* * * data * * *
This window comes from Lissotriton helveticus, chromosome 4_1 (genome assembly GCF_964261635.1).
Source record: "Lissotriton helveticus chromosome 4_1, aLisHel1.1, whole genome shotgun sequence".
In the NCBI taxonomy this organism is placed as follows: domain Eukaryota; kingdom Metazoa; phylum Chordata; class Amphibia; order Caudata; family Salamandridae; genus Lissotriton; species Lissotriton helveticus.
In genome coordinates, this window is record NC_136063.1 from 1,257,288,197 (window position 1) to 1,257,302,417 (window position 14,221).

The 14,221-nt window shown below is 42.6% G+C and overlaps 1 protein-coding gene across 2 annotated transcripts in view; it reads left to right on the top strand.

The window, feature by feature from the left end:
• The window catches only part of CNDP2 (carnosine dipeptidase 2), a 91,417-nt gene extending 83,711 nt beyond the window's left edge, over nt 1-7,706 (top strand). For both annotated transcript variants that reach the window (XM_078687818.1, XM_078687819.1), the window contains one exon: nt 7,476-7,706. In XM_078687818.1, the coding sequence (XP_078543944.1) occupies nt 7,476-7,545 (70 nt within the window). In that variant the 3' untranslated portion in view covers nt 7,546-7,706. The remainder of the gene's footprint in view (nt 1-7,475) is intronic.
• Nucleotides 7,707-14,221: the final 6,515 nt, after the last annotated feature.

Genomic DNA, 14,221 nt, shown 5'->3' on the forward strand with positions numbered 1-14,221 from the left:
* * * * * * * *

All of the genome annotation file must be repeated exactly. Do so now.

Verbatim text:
This window comes from Lissotriton helveticus, chromosome 4_1 (genome assembly GCF_964261635.1).
Source record: "Lissotriton helveticus chromosome 4_1, aLisHel1.1, whole genome shotgun sequence".
In the NCBI taxonomy this organism is placed as follows: domain Eukaryota; kingdom Metazoa; phylum Chordata; class Amphibia; order Caudata; family Salamandridae; genus Lissotriton; species Lissotriton helveticus.
In genome coordinates, this window is record NC_136063.1 from 1,257,288,197 (window position 1) to 1,257,302,417 (window position 14,221).

The 14,221-nt window shown below is 42.6% G+C and overlaps 1 protein-coding gene across 2 annotated transcripts in view; it reads left to right on the top strand.

The window, feature by feature from the left end:
• The window catches only part of CNDP2 (carnosine dipeptidase 2), a 91,417-nt gene extending 83,711 nt beyond the window's left edge, over nt 1-7,706 (top strand). For both annotated transcript variants that reach the window (XM_078687818.1, XM_078687819.1), the window contains one exon: nt 7,476-7,706. In XM_078687818.1, the coding sequence (XP_078543944.1) occupies nt 7,476-7,545 (70 nt within the window). In that variant the 3' untranslated portion in view covers nt 7,546-7,706. The remainder of the gene's footprint in view (nt 1-7,475) is intronic.
• Nucleotides 7,707-14,221: the final 6,515 nt, after the last annotated feature.

Genomic DNA, 14,221 nt, shown 5'->3' on the forward strand with positions numbered 1-14,221 from the left: